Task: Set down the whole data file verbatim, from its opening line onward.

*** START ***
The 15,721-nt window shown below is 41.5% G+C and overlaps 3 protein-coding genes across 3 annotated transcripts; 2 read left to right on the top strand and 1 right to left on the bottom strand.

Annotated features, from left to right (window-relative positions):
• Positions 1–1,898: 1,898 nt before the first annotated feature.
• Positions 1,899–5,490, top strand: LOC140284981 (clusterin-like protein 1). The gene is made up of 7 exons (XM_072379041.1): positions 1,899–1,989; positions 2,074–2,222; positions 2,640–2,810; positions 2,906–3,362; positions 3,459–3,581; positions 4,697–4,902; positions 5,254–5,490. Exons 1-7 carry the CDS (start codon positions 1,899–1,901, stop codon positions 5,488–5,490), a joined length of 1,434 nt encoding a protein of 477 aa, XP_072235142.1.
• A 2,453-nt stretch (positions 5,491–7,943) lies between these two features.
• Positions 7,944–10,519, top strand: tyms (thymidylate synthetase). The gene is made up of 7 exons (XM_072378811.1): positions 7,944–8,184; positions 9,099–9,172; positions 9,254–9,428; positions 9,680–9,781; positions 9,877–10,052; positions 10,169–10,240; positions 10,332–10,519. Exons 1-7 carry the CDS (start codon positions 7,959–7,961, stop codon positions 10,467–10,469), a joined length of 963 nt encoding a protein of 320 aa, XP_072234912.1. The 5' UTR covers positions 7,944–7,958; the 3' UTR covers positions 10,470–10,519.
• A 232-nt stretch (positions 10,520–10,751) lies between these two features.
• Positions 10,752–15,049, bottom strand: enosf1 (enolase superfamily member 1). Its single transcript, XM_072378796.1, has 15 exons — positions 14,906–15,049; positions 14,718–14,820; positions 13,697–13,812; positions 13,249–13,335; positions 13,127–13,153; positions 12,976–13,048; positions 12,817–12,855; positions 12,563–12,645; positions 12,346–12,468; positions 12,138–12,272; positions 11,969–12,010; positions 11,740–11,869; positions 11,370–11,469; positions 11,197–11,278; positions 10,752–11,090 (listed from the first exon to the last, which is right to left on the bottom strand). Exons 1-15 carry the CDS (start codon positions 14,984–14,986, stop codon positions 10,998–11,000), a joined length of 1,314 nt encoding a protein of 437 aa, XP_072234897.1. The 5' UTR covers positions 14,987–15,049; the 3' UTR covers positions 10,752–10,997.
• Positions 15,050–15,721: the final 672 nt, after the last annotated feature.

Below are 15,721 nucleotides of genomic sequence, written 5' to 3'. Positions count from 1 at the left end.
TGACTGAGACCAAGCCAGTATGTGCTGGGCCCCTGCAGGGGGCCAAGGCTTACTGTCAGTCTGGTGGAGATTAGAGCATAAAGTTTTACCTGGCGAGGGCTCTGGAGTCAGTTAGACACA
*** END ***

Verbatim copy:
The 15,721-nt window shown below is 41.5% G+C and overlaps 3 protein-coding genes across 3 annotated transcripts; 2 read left to right on the top strand and 1 right to left on the bottom strand.

Annotated features, from left to right (window-relative positions):
• Positions 1–1,898: 1,898 nt before the first annotated feature.
• Positions 1,899–5,490, top strand: LOC140284981 (clusterin-like protein 1). The gene is made up of 7 exons (XM_072379041.1): positions 1,899–1,989; positions 2,074–2,222; positions 2,640–2,810; positions 2,906–3,362; positions 3,459–3,581; positions 4,697–4,902; positions 5,254–5,490. Exons 1-7 carry the CDS (start codon positions 1,899–1,901, stop codon positions 5,488–5,490), a joined length of 1,434 nt encoding a protein of 477 aa, XP_072235142.1.
• A 2,453-nt stretch (positions 5,491–7,943) lies between these two features.
• Positions 7,944–10,519, top strand: tyms (thymidylate synthetase). The gene is made up of 7 exons (XM_072378811.1): positions 7,944–8,184; positions 9,099–9,172; positions 9,254–9,428; positions 9,680–9,781; positions 9,877–10,052; positions 10,169–10,240; positions 10,332–10,519. Exons 1-7 carry the CDS (start codon positions 7,959–7,961, stop codon positions 10,467–10,469), a joined length of 963 nt encoding a protein of 320 aa, XP_072234912.1. The 5' UTR covers positions 7,944–7,958; the 3' UTR covers positions 10,470–10,519.
• A 232-nt stretch (positions 10,520–10,751) lies between these two features.
• Positions 10,752–15,049, bottom strand: enosf1 (enolase superfamily member 1). Its single transcript, XM_072378796.1, has 15 exons — positions 14,906–15,049; positions 14,718–14,820; positions 13,697–13,812; positions 13,249–13,335; positions 13,127–13,153; positions 12,976–13,048; positions 12,817–12,855; positions 12,563–12,645; positions 12,346–12,468; positions 12,138–12,272; positions 11,969–12,010; positions 11,740–11,869; positions 11,370–11,469; positions 11,197–11,278; positions 10,752–11,090 (listed from the first exon to the last, which is right to left on the bottom strand). Exons 1-15 carry the CDS (start codon positions 14,984–14,986, stop codon positions 10,998–11,000), a joined length of 1,314 nt encoding a protein of 437 aa, XP_072234897.1. The 5' UTR covers positions 14,987–15,049; the 3' UTR covers positions 10,752–10,997.
• Positions 15,050–15,721: the final 672 nt, after the last annotated feature.

Below are 15,721 nucleotides of genomic sequence, written 5' to 3'. Positions count from 1 at the left end.
TGACTGAGACCAAGCCAGTATGTGCTGGGCCCCTGCAGGGGGCCAAGGCTTACTGTCAGTCTGGTGGAGATTAGAGCATAAAGTTTTACCTGGCGAGGGCTCTGGAGTCAGTTAGACACA